McCain loses his temper with a flair that has to be admired. He is unhinged in releasing statements, and that is no small feat. A staffer has to write these things, edit them, and re-write them. And get the final draft approved. That's a lot of eyes on what, in this case, amounts to a full-blown temper tantrum that is unrestrained and unhinged.
"It is typical, but no less offensive that Senator Obama uses the Senate floor to take cheap shots at an opponent and easy advantage of an issue he has less than zero understanding of. Let me say first in response to Senator Obama, running for President is different than serving as President. The office comes with responsibilities so serious that the occupant can't always take the politically easy route without hurting the country he is sworn to defend. Unlike Senator Obama, my admiration, respect and deep gratitude for America's veterans is something more than a convenient campaign pledge. I think I have earned the right to make that claim.
"When I was five years old, a car pulled up in front of our house in New London, Connecticut, and a Navy officer rolled down the window, and shouted at my father that the Japanese had bombed Pearl Harbor. My father immediately left for the submarine base where he was stationed. I rarely saw him again for four years. My grandfather, who commanded the fast carrier task force under Admiral Halsey, came home from the war exhausted from the burdens he had borne, and died the next day. I grew up in the Navy; served for twenty-two years as a naval officer; and, like Senator Webb, personally experienced the terrible costs war imposes on the veteran. The friendships I formed in war remain among the closest relationships in my life. The Navy is still the world I know best and love most. In Vietnam, where I formed the closest friendships of my life, some of those friends never came home to the country they loved so well .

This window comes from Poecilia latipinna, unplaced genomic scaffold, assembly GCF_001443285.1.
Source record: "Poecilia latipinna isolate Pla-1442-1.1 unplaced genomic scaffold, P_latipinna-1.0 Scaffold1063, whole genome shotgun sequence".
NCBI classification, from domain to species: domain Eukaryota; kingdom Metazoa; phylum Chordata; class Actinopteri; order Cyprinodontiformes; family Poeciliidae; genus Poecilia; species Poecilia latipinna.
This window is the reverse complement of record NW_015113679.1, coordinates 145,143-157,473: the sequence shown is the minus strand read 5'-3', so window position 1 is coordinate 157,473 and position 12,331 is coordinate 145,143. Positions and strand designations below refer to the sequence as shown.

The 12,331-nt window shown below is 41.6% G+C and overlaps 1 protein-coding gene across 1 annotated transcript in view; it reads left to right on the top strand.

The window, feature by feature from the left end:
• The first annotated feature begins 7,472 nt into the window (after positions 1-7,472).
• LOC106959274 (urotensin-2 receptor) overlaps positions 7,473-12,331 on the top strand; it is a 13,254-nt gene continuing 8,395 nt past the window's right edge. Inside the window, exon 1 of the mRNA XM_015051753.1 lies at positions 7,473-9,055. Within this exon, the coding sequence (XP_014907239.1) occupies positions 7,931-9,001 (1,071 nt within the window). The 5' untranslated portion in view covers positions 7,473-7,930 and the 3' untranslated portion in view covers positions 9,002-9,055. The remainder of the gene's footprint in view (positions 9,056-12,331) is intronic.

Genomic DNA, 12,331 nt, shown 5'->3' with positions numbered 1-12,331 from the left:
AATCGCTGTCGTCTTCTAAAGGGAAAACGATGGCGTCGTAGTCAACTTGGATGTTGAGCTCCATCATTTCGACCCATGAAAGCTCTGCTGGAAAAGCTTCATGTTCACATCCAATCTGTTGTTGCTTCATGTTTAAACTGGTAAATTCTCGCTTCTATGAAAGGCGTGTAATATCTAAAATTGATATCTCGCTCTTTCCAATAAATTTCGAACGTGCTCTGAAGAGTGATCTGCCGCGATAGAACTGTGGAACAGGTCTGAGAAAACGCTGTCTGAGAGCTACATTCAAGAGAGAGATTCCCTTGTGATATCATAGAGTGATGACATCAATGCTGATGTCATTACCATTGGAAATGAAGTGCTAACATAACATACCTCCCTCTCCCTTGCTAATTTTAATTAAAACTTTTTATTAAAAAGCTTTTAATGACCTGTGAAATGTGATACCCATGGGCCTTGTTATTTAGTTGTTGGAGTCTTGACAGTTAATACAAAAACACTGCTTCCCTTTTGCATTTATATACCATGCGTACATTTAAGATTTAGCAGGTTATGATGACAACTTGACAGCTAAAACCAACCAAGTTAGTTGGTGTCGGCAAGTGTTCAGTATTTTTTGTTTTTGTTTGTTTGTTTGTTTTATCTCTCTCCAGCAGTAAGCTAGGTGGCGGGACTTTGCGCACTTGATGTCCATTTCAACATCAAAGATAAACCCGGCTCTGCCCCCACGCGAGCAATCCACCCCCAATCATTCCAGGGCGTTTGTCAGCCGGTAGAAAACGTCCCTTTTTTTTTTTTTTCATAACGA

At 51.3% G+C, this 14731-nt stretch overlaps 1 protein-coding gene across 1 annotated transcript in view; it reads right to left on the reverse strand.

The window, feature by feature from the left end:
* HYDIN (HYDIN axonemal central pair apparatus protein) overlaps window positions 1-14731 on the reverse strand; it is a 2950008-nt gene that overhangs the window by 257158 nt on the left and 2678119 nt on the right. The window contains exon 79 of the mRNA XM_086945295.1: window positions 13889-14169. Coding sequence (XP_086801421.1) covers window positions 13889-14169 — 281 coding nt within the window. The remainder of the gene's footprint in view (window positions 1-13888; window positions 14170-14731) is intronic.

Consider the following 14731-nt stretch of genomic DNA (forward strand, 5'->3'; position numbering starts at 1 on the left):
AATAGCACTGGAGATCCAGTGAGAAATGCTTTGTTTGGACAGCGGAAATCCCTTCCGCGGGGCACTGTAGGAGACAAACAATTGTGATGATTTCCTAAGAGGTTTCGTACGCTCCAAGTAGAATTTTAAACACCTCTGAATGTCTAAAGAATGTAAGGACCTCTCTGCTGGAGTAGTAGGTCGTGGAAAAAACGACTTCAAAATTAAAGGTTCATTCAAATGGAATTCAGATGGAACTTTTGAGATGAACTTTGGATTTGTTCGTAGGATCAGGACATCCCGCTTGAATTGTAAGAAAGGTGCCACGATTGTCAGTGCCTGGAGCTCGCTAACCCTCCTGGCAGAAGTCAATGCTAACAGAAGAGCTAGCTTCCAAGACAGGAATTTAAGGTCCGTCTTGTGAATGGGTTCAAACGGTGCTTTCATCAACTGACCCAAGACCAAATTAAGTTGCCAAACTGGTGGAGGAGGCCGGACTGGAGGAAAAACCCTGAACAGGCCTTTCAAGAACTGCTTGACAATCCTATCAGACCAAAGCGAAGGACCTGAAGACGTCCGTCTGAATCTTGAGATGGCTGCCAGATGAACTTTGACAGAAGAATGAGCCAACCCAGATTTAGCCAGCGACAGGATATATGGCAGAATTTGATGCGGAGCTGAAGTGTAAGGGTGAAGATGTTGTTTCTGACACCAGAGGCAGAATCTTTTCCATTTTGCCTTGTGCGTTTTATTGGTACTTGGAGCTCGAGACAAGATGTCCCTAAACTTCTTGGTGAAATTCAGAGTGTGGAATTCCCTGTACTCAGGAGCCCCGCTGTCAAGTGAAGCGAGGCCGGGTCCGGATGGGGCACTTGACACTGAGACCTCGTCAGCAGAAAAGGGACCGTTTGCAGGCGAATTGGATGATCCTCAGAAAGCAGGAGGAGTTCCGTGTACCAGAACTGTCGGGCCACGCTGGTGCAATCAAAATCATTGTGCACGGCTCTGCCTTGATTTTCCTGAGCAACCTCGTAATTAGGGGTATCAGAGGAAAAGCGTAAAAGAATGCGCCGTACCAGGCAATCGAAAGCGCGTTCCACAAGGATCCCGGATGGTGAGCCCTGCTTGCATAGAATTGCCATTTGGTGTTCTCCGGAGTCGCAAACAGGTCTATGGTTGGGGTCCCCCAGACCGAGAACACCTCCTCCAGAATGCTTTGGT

"But I am running for the office of Commander-in-Chief. That is the highest privilege in this country, and it imposes the greatest responsibilities. It would be easier politically for me to have joined Senator Webb in offering his legislation. More importantly, I feel just as he does, that we owe veterans the respect and generosity of a great nation because no matter how generously we show our gratitude it will never compensate them fully for all the sacrifices they have borne on our behalf.
"Senators Graham, Burr and I have offered legislation that would provide veterans with a substantial increase in educational benefits. The bill we have sponsored would increase monthly education benefits to $1500; eliminate the $1200 enrollment fee; and offer a $1000 annually for books and supplies. Importantly, we would allow veterans to transfer those benefits to their spouses or dependent children or use a part of them to pay down existing student loans. We also increase benefits to the Guard and Reserve, and even more generously to those who serve in the Selected Reserve.